3. Understand the reader– It used to be that the main selling relationship was between the publisher and the bookseller, who in turn would know how to sell to their customer. Now that more direct publisher to reader interaction is viable, due mainly to the introduction of the Internet, it is much more important to understand the readers directly. Your marketing plan will have to reflect reader’s behaviour and likes and dislikes, so knowing them is crucial.

 
4. Have a good head for planning– Like many sections of the industry, you will not be working on one title at a time. Perhaps a big name will force you to put a lot on the back burner, but most of the time you will be juggling many campaigns at once. Not only will you have to keep all of your projects straight, but you will have to be able to give them each their due amount of energy. So be ready to have multiple checklists and find some helpful apps to keep everything straight.

 
5. Be creative and innovative– You cannot do what everyone else is doing or even what has always done. First, each book has its own purpose, audience, and voice, which would make any cookie cutter marketing plans forced. Second, we are bombarded by advertisements and other marketing ploys everyday, and it’s not just books competing for our attention. If you are bland or safe, your book will just become part of the background. Finding different angles that fits what your title is and how to inform the people who would care about it is key to discoverability.

For those who also have the skills above, you really should consider this segment of the industry. If not, check out what will be the final blog in this series, International Publishing and Licensing!

Publicity: Magicians of Free Press

By Elisabeth N Wilkes, on 20 April 2016

Why pay for what you can get for free? In the publishing industry, where marketing budgets are usually tight or practically nonexistent, this question has given people in Publicity space to work their magic.

For a long time, Marketing and Publicity were handled under the same leadership, if not the same handful of people, as their aim were similar. They were to get the publisher’s titles out into the public eye and noticed. However, more and more publishers are splitting the group into two separate teams in an attempt to divide and conquer.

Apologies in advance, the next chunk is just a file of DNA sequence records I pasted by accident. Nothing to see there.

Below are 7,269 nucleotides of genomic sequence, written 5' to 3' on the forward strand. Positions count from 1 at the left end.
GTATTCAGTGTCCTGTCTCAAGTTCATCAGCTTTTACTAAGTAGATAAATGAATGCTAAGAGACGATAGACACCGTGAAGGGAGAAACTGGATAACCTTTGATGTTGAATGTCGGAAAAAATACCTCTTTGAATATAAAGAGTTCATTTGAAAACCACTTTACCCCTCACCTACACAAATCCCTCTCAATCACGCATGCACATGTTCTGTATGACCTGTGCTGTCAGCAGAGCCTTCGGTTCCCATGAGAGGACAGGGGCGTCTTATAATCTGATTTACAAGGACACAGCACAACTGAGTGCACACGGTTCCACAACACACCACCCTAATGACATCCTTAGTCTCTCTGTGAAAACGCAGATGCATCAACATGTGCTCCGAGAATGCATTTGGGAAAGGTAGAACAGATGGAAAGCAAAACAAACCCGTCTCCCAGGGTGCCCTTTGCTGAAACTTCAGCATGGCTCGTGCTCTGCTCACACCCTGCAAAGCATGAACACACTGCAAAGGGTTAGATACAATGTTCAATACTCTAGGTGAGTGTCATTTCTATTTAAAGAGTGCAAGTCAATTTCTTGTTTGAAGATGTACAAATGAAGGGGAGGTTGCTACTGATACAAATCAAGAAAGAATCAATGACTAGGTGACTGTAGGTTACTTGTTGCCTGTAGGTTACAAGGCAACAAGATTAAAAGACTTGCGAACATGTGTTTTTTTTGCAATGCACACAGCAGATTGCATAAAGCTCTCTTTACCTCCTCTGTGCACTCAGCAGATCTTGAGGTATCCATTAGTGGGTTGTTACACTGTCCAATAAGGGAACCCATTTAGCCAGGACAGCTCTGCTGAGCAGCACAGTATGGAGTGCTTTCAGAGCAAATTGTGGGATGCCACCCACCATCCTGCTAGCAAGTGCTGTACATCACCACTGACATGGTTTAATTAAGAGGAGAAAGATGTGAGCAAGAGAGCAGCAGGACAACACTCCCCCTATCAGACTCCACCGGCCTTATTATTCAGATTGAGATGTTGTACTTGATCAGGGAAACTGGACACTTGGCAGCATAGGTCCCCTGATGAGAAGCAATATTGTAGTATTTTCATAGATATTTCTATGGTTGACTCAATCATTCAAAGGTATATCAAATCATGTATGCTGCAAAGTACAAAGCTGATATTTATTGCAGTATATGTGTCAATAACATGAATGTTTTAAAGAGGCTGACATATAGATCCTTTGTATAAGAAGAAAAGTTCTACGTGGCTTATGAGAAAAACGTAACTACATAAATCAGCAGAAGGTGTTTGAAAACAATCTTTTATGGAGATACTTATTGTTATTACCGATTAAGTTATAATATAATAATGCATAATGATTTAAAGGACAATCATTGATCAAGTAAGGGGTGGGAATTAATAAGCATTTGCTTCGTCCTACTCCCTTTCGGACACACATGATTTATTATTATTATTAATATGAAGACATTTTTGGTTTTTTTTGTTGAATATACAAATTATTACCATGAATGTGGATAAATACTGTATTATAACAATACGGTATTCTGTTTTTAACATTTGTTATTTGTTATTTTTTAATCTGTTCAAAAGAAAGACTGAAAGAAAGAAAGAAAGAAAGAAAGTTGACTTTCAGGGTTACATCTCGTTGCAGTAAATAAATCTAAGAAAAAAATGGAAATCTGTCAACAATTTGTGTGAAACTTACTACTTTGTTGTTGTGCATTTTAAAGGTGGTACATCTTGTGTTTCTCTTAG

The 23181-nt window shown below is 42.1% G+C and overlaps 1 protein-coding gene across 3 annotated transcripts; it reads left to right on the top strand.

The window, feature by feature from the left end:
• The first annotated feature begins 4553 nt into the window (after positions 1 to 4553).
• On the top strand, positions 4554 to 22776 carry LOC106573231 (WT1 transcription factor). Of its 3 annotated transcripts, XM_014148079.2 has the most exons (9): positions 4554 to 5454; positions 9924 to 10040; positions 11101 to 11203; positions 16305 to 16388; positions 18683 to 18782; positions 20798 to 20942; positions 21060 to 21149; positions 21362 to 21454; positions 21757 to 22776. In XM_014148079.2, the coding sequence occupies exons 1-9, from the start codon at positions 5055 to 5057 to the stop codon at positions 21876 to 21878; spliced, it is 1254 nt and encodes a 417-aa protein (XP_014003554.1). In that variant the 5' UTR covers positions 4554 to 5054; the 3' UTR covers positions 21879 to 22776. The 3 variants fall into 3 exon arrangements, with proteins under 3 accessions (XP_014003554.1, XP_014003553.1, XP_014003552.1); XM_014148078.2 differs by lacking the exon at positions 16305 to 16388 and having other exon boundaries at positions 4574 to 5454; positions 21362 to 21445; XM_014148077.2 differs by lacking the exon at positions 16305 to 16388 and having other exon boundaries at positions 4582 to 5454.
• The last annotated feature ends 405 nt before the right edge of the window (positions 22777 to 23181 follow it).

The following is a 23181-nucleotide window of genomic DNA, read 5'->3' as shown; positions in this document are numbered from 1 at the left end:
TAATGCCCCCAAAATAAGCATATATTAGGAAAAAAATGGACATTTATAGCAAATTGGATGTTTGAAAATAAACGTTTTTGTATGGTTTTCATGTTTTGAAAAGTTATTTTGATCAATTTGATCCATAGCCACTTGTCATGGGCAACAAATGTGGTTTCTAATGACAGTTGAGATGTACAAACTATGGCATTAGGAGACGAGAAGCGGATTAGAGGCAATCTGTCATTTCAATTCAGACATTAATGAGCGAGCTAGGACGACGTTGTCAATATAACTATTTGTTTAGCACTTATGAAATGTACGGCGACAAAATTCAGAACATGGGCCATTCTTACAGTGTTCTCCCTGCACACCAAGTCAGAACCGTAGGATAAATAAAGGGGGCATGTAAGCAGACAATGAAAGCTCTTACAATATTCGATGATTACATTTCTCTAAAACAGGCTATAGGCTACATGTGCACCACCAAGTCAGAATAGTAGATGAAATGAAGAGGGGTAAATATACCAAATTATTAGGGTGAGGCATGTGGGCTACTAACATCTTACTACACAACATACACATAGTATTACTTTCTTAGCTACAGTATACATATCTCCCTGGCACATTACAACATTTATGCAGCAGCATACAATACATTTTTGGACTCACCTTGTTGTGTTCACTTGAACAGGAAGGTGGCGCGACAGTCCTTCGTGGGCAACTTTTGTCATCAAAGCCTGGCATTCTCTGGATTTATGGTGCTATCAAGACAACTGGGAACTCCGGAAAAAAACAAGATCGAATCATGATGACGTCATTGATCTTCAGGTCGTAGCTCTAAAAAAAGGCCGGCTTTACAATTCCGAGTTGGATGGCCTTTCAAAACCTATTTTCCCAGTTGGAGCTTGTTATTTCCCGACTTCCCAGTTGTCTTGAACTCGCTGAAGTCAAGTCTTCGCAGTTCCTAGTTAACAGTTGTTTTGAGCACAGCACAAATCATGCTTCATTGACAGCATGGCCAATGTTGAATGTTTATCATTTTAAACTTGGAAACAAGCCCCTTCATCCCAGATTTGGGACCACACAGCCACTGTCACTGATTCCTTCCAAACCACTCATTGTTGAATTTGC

While it is not a perfect definition, the main difference between Marketing and Publicity is often cited as promotion that cost money (i.e. adverts, window displays, etc.) and promotions that do not cost money (i.e. interviews, reviews, etc.). The Internet has been a huge game changer, because as Ella Gascoigne, founder of The Book Publicist, explains that with “online media and social media we have so many more ways that we can promote a book” (The Guardian). It is certainly an exciting time to be a publicist. 

If you are interested in pursuing Publicity, here are a few skills that are necessary for success.

  1. Know your way around social media—Facebook, Twitter, Snapchat, Instagram, Tumblr… and so on, are places where people can run into your books and, if done right, cost little to no money to use as a tool for promotion. If you know how your potential readers use these platforms and what contest, images, or interaction will grab their attention, you are bound to go far.
  1. Good people skills—You will be working with a lot of different types of people, from the authors that you have to usher to events, to journalists that you have to convince your book is worth their time, to members of the media who may or may not care about books at all. Understanding people and being able to connect to them is completely vital to navigating through your work.
  1. Be assertive and persistent—Publicity involves a lot of pushing to have your book on top of the pile of books for reviewing and constant friendly reminders to newspapers of their promises to feature you in their edition. There is a fine line between being enthusiastic and being annoying, but if you don’t push, your job will not get done. It’s a tricky balance, but when it’s done right, you’d be amazed at how willing people are to work with you and just how much unexpected promotion you can earn for your book.  
  1. Have some tough skin—There will be times when you worked very hard to secure an interview for your author, and the journalist possibly has it written and ready for print only to have it end up on the cutting room floor when a bigger and better story comes along. It is hard to see all that work come to nothing, but deals fall through and promises are not always kept. It is very easy to get frustrated or discouraged, so be prepared to go to plan B, C, and D at any moment.   

Publicity can truly be an amazing part of the industry for those who really care about books and know how to connect with people. However, if Publicity doesn’t sound like quite the right fit, check out its other half, Marketing, next month!